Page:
According to Stop Bullying, an anti-bullying campaign overseen by the U.S. Department of Health and Human Services, when adults respond quickly and consistently to bullying behavior, they send the message that it’s not acceptable, and research shows this can stop it over time.
“We do know the impact on children who are bullied,” said U.S. Public Health Service Capt. Amy Park, who leads the Mobile Health Clinical Integration team at the Defense Health Agency’s Connected Health Branch under the Clinical Support Division. “They experience social withdrawal and increased depression and anxiety as a result of having been subjected to various forms of bullying in school and in social settings.”
According to "Stop Bullying," (https://www.stopbullying.gov/) there are many warning signs that may indicate someone is being bullied, such as unexplained injuries, difficulty sleeping, as well as loss of interest in school, sudden loss of friends, and self-destructive behavior (including talking about suicide).
A 2012 Bureau of Justice Statistics survey on school crime and safety found that students report only about 40 percent of all bullying incidents to an adult, which may be due to feelings of helplessness or social isolation, fear of backlash or rejection from peers, or feelings of humiliation.
Park noted that bullying others and being bullied are not mutually exclusive. Children who bully others, she said, may get into physical or verbal fights, hang out with friends who bully others, demonstrate increasingly aggressive behavior, get into frequent trouble at school, or refuse to take responsibility for their actions.
According to Military OneSource, children who bully others are disliked by their non-aggressive peers and, as a result, may hang out with other aggressive children – which may worsen the bullying behavior. Such children may also perform poorly in school, and may continue their aggressive behavior as adults.
Parents of children who are bullied should validate their child’s pain and experience of being negatively singled out by peers, Park said. They should also advocate for their child by engaging with school staff, teachers, and others in the child’s support system.
“I think our children are so much more sophisticated in the different forms of bullying, particularly these days with use of social media,” said Park, who encourages parents to talk to their children about what’s going on in their lives and understand not only what impacts them, but also the stressors they face throughout the day. “Parents are an integral part of problem-solving and helping their kids adaptively cope as issues arise. Involvement is critical.”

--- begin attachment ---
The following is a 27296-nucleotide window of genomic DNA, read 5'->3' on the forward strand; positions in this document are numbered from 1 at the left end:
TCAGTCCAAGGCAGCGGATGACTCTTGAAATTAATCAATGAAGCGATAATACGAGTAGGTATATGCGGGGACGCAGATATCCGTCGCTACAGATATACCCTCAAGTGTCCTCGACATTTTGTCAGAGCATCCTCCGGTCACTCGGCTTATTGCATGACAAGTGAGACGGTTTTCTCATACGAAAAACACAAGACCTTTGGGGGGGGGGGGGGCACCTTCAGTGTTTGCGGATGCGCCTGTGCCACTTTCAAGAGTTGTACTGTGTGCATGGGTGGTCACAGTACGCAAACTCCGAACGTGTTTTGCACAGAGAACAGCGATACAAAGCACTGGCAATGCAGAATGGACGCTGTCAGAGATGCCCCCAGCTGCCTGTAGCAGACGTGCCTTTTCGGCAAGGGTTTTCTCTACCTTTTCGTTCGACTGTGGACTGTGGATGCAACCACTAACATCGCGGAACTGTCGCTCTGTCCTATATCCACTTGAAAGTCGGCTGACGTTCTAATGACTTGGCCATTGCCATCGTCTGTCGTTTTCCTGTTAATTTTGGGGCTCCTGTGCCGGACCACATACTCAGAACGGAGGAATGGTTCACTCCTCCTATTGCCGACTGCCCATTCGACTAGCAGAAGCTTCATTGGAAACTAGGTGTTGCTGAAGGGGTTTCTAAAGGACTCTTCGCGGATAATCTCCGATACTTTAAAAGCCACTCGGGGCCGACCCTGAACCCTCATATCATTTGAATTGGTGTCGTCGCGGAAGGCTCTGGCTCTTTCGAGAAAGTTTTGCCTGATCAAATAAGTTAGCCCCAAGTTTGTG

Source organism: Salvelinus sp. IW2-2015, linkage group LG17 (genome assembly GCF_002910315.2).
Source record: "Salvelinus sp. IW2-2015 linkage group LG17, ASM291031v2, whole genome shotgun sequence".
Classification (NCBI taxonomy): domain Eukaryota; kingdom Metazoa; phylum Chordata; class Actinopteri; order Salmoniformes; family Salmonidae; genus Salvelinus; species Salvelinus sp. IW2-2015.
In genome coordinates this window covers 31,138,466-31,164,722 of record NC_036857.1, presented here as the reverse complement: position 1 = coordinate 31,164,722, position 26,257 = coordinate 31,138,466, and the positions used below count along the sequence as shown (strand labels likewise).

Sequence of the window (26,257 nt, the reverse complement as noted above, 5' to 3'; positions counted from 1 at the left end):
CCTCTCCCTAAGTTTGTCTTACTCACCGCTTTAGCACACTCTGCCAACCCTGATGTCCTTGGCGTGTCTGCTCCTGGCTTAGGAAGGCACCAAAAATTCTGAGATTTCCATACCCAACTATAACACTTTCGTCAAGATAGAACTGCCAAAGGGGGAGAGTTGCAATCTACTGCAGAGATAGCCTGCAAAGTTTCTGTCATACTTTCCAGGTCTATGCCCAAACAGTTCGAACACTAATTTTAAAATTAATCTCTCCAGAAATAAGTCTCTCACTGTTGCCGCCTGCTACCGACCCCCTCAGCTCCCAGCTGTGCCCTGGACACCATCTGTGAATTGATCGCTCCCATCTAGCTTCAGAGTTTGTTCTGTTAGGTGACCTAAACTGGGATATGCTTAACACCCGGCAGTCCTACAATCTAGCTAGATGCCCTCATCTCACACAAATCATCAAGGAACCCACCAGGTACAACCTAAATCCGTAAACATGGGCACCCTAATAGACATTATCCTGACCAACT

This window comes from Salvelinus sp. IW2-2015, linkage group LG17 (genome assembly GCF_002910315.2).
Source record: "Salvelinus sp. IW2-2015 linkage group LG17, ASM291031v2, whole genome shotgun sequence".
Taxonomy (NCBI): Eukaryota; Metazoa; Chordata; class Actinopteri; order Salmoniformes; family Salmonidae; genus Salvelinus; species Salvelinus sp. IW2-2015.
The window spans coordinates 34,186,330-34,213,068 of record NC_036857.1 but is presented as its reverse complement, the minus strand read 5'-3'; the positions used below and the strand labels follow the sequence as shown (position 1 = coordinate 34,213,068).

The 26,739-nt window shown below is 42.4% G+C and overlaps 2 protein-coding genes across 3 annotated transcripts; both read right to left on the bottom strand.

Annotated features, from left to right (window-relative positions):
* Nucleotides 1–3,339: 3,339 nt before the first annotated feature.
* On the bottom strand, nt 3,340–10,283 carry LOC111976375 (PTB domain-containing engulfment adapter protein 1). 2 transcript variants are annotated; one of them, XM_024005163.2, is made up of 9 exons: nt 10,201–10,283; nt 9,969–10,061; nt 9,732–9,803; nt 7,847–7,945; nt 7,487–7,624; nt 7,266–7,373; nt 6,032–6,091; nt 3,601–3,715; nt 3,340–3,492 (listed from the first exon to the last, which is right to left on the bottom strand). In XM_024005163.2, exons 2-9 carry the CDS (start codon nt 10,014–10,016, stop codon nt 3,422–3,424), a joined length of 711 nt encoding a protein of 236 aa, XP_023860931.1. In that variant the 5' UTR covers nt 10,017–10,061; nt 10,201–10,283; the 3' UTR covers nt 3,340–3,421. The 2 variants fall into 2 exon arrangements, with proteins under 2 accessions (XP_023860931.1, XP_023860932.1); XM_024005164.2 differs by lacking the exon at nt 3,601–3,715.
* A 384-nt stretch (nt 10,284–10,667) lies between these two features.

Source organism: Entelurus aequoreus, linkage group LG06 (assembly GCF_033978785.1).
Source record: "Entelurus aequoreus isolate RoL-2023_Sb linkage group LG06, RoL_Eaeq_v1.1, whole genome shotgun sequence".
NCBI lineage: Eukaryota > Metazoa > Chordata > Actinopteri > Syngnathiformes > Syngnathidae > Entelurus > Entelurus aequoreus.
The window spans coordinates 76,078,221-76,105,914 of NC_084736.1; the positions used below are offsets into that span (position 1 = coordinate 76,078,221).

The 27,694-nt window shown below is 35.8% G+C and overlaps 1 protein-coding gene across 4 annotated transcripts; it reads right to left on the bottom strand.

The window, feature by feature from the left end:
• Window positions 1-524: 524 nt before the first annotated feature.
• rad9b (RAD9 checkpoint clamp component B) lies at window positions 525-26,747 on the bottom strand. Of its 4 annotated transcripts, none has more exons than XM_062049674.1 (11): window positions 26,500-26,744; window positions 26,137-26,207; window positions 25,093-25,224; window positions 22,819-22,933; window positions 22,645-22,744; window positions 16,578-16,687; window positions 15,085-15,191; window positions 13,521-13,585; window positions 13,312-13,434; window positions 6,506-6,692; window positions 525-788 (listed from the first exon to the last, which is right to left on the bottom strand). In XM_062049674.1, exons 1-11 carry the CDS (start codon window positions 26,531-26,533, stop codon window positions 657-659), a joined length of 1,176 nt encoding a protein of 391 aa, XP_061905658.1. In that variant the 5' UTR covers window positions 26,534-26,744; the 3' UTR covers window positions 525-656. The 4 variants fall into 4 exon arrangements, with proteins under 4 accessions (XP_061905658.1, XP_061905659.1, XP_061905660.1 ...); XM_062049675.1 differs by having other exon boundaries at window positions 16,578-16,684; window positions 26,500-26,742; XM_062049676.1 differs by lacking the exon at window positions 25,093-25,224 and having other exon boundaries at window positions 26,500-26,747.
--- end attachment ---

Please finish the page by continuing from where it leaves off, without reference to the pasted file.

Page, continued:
Kelly Blasko, a psychologist and the Military Kids Connect program lead at Connected Health for the DHA, said bullying is a form of abuse and can impact children’s ability to handle new situations and create friendships. This can be especially true among military children.
“They’re moving all the time, so they’re often the new kid on the block, and if they’re consistently bullied, that could really impact their mood, their willingness to engage in school,” said Blasko, adding that they might show more psychosomatic symptoms or pretend to be sick in order to avoid school. “In the long run, (bullying) can have long-term effects on their ability to form healthy relationships and to perform well academically.”
While no one-size-fits-all plan to address bullying exists, Military OneSource recommends adults create a strategy for monitoring a child to determine what triggers bullying behavior. It also recommends working with schools to set up programs to address bullying and provide examples of positive behavior and problem-solving techniques. Additional resources to help parents, educators, and children prevent or address bullying – including cyberbullying – are available from Military OneSource and Stop Bullying.
“Bullying is stressful for children and the people who care about them, and we need to be able to provide resources to help,” Blasko said. “Military families give so much to the overall mission of our Armed Forces. It’s the responsibility of all – parents, educators, peers – to help military children feel safe, accepted, and supported.”